Institute for Biomedical Materials and Devices opens at UTS

Friday, 09 February, 2018


The new Institute for Biomedical Materials and Devices (IBMD) has officially opened at the University of Technology Sydney (UTS), with a vision to help scientists develop next-generation biomedical devices that meet the needs of patients and healthcare professionals.

The director of the institute is Professor Dayong Jin, who will spearhead its efforts to create small, stable, inexpensive devices for disease diagnosis that are as easy to use as smartphones are today. He will be joined by a team of mid-career research leaders including Professor Igor Aharonovich, Professor Milos Toth, Dr Olga Shimoni and Dr Majid Ebrahimi Warkiani.

“We’ve created molecular probes and microscopes to watch the inner workings of our immune system and find one cancer cell among millions of healthy cells,” said Professor Jin. “We’ve developed new tools to see how bacteria become resistant to antibiotics.

“Now is the time to take the next step: to turn these scientific discoveries into technologies and devices, to channel our research into industry and to create new job opportunities.”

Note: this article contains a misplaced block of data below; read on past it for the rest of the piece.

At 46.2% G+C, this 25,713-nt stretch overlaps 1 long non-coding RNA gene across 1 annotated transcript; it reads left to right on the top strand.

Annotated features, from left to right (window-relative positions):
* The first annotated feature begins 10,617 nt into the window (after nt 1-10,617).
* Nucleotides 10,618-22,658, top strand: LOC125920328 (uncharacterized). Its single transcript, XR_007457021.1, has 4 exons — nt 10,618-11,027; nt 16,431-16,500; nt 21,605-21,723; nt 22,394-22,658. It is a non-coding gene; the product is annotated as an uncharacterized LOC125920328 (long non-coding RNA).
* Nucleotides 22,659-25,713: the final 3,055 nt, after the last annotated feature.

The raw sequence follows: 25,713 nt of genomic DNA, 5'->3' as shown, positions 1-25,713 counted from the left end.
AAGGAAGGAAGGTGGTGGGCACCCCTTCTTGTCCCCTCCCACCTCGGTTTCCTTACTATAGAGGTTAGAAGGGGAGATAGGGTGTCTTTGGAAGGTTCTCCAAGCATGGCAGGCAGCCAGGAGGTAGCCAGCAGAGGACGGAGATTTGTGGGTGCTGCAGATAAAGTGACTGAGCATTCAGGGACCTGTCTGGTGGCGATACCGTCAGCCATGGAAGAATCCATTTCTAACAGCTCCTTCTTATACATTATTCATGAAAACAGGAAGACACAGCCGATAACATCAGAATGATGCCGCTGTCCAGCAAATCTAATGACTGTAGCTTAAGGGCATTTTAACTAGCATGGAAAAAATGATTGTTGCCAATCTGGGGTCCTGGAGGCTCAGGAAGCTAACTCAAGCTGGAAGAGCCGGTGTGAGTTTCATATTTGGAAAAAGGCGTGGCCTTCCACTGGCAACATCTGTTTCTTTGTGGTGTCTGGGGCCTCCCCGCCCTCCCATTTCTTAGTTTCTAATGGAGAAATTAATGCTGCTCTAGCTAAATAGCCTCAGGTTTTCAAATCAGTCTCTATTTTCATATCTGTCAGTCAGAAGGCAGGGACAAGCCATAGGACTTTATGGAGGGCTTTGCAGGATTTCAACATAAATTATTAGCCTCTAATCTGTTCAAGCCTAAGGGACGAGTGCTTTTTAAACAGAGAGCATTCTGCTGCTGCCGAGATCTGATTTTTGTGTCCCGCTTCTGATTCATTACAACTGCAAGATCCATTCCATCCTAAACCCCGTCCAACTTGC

The launch event was attended by three distinguished visiting scholars — former US energy secretary Professor Steven Chu, eminent Swiss chemist Professor Jean-Claude Bunzli and Korean nanobiotechnologist Dr Yung Doug Suh — representing a large network of research institutes currently collaborating with IBMD researchers. Professor Chu’s presence was particularly welcome, with Professor Jin claiming the Nobel Laureate’s study of single molecules and cells was a contributor in the application of nanotechnology and photonics technologies to solving global health issues — which is the signature of IBMD.

“Steven empowered us to create inexpensive devices for medical diagnosis and through global collaborations we’ve shown we can create new technologies to watch molecules at work,” Professor Jin said.

UTS Vice-Chancellor Professor Attila Brungs stated at the launch that health care is a key concern for Australians. He said the new institute will “play a crucial role in transforming advances in photonics and materials into revolutionary biomedical technologies to help address some of the world’s biggest health issues”.

“Professor Jin has a powerful vision for how physics, engineering, biology and medicine can come together to transform diagnosis and biological testing and I am certain that this new institute will provide both the academic and intellectual platforms required to make this vision a reality.”

Image caption: Nobel Laureate Professor Steven Chu speaks at the launch of the Institute for Biomedical Materials and Devices. Image credit: Matthew Duchesne.

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